The purpose of this paper is to estimate those variables which have significant impact on the food security in a developing country such as Pakistan. The matter of food security in rural areas is of immense nature and needs to be probed. A number of factors are responsible for the situation. The current paper examines the determinants of three aspects of food security in rural areas of Pakistan, i.e. food availability, accessibility and absorption.
To estimate the determinants of each component, a series of models is created, in which each component of food security is a function of socio‐economic variables. Ordinary least square regression is used to estimate the coefficients.
It has been observed from the results that the production of wheat, rice, maize, pulses, oilseeds, poultry meat and fish at the district level is found to affect food availability positively. All the district, except Sindh, is more probable to be food insecure in availability. In the food accessibility, electrification and adult literacy emerged as the factors having negative effect. Child immunization, safe drinking water and number of hospitals have shown positive effect on food absorption.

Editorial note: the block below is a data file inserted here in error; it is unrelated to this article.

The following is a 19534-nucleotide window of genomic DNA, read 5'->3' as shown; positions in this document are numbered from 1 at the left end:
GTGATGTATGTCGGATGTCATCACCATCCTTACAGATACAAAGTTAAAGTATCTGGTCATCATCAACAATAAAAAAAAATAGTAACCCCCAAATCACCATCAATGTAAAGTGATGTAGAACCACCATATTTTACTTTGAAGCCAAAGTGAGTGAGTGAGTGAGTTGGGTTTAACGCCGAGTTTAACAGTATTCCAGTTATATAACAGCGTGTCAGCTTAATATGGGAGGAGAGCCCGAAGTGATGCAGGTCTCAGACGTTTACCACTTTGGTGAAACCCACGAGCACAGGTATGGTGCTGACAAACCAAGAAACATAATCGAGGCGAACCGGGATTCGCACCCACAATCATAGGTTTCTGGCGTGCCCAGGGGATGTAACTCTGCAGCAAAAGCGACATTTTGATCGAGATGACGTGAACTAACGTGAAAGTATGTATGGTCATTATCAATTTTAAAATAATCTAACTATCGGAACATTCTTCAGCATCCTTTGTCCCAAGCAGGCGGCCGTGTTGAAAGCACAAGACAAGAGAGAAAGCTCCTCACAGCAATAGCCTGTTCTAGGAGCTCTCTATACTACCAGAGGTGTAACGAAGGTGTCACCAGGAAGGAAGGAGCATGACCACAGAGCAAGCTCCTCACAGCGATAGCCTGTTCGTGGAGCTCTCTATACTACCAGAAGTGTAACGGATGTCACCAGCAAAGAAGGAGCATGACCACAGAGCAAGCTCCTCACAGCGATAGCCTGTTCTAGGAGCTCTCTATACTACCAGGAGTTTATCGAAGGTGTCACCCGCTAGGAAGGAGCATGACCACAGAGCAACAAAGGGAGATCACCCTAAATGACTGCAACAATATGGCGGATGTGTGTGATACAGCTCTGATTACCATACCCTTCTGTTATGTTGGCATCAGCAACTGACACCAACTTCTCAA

This is a first study which measures the determinants of three aspects of food security in rural areas of a developing country such as Pakistan, i.e. food availability, accessibility and absorption. This study provides a new road map for the next studies.
The paper guides the policy makers and experts, showing how they are able to minimize the disparity among the different regions of a developing country such as Pakistan.
The paper will help to minimize the social disparity among the different segments of a developing country, especially in the rural areas, which is the most neglected part in most of the developing countries.
The paper presents the first study of its nature which has been conducted in Pakistan.
Ejaz Ali Khan, R., Azid, T. and Usama Toseef, M. (2012), "Determinants of food security in rural areas of Pakistan", International Journal of Social Economics, Vol. 39 No. 12, pp. 951-964. https://doi.org/10.1108/03068291211269082Download as .RIS
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